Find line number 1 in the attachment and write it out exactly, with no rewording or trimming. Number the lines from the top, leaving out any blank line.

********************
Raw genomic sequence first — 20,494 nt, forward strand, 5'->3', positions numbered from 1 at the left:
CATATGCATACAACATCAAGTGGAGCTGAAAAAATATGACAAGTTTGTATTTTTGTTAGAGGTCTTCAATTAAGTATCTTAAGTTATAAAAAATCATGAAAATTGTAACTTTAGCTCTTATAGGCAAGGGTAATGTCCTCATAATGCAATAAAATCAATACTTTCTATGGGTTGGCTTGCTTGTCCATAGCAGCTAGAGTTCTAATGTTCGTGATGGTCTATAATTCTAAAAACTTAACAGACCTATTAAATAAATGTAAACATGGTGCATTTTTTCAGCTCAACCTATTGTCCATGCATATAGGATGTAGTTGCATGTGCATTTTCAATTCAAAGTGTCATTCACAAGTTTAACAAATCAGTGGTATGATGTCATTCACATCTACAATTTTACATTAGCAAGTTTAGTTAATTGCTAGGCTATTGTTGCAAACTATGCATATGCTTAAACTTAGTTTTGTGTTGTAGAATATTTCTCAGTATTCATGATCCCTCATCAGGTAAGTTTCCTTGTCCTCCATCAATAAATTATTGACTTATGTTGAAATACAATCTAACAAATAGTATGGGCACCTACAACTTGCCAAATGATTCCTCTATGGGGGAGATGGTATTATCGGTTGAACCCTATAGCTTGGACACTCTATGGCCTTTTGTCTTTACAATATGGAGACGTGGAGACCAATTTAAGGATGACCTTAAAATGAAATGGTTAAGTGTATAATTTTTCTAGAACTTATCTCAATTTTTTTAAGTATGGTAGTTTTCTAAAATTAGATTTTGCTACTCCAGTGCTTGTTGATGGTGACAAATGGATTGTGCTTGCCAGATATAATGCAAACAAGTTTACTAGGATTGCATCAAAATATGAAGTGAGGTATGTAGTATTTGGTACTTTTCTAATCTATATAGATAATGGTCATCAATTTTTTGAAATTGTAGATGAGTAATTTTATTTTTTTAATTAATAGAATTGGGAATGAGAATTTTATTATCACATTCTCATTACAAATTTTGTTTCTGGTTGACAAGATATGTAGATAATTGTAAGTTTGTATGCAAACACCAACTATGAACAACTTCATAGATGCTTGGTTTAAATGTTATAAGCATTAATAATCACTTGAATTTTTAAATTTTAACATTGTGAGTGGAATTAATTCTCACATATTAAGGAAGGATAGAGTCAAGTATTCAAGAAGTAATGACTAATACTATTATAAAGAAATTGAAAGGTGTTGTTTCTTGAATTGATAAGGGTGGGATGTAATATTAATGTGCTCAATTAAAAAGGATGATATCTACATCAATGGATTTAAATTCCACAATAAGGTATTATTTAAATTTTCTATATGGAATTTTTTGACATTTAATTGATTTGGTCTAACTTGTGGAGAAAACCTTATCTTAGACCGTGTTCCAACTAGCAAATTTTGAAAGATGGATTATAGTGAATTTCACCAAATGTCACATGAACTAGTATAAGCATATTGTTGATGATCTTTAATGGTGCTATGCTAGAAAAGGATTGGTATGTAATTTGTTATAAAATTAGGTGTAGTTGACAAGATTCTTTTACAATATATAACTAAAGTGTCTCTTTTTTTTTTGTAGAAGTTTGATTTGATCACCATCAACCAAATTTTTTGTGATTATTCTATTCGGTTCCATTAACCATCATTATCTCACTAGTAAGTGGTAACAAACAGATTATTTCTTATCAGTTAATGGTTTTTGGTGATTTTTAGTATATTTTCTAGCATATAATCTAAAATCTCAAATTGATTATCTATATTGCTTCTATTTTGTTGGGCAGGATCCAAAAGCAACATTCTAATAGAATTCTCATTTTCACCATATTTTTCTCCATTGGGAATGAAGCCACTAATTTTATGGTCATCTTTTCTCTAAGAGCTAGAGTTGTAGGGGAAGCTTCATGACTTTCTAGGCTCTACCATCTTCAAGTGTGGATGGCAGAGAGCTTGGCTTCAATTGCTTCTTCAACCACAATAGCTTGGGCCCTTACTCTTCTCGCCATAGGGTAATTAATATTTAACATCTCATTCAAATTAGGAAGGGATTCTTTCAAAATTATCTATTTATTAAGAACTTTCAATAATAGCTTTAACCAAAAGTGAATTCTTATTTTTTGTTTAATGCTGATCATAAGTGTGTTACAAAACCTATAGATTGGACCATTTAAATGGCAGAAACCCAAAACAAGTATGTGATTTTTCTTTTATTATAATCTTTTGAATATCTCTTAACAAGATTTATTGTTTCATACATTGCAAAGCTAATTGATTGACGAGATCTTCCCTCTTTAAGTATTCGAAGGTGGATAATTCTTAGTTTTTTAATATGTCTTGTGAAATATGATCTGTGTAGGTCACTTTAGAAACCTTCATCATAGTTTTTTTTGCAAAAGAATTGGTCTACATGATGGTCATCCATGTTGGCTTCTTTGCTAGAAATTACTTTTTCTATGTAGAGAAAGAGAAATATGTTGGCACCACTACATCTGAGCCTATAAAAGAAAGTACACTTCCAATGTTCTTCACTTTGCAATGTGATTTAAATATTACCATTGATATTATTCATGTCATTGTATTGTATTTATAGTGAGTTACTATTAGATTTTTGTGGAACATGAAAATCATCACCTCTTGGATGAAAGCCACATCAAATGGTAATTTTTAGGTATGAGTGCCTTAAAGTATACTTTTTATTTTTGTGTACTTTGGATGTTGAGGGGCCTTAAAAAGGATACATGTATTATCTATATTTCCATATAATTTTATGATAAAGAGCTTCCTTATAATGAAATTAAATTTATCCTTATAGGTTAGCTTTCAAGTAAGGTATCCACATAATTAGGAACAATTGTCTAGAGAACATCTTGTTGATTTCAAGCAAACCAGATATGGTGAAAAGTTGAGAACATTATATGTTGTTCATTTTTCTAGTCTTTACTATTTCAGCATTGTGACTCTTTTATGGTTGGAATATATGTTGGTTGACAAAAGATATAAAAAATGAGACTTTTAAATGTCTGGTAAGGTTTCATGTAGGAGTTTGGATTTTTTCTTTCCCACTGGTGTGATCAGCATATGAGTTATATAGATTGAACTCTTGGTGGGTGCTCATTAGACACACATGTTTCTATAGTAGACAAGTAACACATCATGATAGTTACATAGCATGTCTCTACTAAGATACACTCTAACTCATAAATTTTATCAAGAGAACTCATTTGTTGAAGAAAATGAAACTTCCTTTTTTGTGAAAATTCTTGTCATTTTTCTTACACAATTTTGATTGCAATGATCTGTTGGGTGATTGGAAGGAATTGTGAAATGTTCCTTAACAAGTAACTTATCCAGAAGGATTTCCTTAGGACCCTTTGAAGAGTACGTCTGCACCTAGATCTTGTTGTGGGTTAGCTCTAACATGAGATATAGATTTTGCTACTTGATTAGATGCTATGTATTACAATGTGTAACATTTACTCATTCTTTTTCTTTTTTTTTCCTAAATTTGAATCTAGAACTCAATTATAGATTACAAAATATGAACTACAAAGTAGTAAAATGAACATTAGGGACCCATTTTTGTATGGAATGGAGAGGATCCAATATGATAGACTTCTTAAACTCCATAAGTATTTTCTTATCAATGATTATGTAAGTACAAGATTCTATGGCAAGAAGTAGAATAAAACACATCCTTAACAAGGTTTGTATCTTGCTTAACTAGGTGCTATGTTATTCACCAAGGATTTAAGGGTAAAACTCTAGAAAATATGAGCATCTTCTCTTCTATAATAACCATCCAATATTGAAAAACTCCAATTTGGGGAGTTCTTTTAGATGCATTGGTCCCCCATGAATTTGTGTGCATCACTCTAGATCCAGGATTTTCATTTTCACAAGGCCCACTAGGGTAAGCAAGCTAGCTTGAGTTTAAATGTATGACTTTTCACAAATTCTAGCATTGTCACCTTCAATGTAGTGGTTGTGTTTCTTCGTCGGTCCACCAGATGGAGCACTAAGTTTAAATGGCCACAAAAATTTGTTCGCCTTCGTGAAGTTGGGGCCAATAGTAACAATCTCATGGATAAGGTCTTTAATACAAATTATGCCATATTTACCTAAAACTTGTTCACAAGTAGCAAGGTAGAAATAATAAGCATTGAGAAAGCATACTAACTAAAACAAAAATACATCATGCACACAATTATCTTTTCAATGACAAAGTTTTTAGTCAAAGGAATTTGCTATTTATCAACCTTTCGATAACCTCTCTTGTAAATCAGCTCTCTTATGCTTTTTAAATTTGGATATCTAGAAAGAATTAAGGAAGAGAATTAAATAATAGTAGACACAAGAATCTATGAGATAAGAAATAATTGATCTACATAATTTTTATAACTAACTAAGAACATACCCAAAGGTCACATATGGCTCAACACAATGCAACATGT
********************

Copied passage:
Raw genomic sequence first — 20,494 nt, forward strand, 5'->3', positions numbered from 1 at the left: